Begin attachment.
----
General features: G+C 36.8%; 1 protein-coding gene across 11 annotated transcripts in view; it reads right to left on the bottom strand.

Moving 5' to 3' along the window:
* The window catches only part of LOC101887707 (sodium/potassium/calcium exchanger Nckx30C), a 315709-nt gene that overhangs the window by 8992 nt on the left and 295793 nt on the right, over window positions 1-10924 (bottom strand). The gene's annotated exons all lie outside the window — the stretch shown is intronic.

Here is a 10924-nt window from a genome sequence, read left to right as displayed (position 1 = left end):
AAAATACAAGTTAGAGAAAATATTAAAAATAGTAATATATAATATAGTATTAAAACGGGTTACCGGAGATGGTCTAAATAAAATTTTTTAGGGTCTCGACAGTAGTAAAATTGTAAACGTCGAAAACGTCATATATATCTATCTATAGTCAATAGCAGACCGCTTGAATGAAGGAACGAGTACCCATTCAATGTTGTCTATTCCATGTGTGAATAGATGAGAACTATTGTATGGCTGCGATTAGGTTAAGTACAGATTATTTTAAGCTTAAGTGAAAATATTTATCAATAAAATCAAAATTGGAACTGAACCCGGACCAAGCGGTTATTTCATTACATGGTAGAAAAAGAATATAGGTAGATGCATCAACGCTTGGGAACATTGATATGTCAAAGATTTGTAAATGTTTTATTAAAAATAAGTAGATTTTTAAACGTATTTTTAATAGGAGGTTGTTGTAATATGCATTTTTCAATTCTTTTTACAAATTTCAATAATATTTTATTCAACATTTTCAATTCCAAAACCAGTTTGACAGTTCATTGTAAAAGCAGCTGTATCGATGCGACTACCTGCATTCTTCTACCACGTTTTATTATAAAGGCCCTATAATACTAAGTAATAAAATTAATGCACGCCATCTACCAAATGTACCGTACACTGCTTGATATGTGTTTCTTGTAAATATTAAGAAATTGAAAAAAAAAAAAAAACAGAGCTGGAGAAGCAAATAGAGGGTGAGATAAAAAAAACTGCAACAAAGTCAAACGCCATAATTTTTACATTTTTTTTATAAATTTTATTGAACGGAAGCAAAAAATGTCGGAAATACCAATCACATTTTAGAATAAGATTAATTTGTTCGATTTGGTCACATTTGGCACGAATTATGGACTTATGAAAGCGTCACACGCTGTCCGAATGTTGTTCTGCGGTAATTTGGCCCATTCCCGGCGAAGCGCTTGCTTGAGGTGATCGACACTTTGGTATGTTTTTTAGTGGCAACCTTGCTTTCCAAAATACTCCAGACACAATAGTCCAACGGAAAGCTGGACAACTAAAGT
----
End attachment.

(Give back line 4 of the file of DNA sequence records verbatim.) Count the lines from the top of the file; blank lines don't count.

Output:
Here is a 10924-nt window from a genome sequence, read left to right as displayed (position 1 = left end):